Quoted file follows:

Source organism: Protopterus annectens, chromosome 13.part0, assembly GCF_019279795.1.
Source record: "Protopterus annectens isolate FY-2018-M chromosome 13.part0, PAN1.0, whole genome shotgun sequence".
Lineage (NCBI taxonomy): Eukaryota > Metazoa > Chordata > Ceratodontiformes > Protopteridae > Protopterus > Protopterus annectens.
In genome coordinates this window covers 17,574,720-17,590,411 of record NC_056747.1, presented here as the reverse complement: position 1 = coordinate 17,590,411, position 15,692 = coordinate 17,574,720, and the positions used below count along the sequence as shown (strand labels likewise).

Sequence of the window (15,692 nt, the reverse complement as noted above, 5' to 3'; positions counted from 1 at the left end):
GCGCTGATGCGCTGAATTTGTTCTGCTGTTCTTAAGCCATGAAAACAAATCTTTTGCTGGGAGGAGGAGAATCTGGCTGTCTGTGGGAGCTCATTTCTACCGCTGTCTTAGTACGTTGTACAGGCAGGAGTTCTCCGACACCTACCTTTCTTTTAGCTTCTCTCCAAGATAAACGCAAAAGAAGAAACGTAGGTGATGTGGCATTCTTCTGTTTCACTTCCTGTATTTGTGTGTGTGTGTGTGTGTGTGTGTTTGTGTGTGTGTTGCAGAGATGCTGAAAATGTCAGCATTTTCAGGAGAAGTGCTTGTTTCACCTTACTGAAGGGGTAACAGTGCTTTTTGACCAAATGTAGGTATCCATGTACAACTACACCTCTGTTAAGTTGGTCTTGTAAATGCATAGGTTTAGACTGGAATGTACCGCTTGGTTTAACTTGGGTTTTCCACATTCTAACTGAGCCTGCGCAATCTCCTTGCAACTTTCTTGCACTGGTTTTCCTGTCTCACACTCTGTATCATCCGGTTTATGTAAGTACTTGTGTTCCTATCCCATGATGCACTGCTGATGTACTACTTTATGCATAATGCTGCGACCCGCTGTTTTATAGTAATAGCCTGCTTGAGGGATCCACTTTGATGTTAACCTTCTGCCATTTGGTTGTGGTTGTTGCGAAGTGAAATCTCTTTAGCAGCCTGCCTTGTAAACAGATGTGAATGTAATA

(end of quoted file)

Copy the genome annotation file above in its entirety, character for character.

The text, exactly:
Source organism: Protopterus annectens, chromosome 13.part0, assembly GCF_019279795.1.
Source record: "Protopterus annectens isolate FY-2018-M chromosome 13.part0, PAN1.0, whole genome shotgun sequence".
Lineage (NCBI taxonomy): Eukaryota > Metazoa > Chordata > Ceratodontiformes > Protopteridae > Protopterus > Protopterus annectens.
In genome coordinates this window covers 17,574,720-17,590,411 of record NC_056747.1, presented here as the reverse complement: position 1 = coordinate 17,590,411, position 15,692 = coordinate 17,574,720, and the positions used below count along the sequence as shown (strand labels likewise).

Sequence of the window (15,692 nt, the reverse complement as noted above, 5' to 3'; positions counted from 1 at the left end):
GCGCTGATGCGCTGAATTTGTTCTGCTGTTCTTAAGCCATGAAAACAAATCTTTTGCTGGGAGGAGGAGAATCTGGCTGTCTGTGGGAGCTCATTTCTACCGCTGTCTTAGTACGTTGTACAGGCAGGAGTTCTCCGACACCTACCTTTCTTTTAGCTTCTCTCCAAGATAAACGCAAAAGAAGAAACGTAGGTGATGTGGCATTCTTCTGTTTCACTTCCTGTATTTGTGTGTGTGTGTGTGTGTGTGTGTTTGTGTGTGTGTTGCAGAGATGCTGAAAATGTCAGCATTTTCAGGAGAAGTGCTTGTTTCACCTTACTGAAGGGGTAACAGTGCTTTTTGACCAAATGTAGGTATCCATGTACAACTACACCTCTGTTAAGTTGGTCTTGTAAATGCATAGGTTTAGACTGGAATGTACCGCTTGGTTTAACTTGGGTTTTCCACATTCTAACTGAGCCTGCGCAATCTCCTTGCAACTTTCTTGCACTGGTTTTCCTGTCTCACACTCTGTATCATCCGGTTTATGTAAGTACTTGTGTTCCTATCCCATGATGCACTGCTGATGTACTACTTTATGCATAATGCTGCGACCCGCTGTTTTATAGTAATAGCCTGCTTGAGGGATCCACTTTGATGTTAACCTTCTGCCATTTGGTTGTGGTTGTTGCGAAGTGAAATCTCTTTAGCAGCCTGCCTTGTAAACAGATGTGAATGTAATA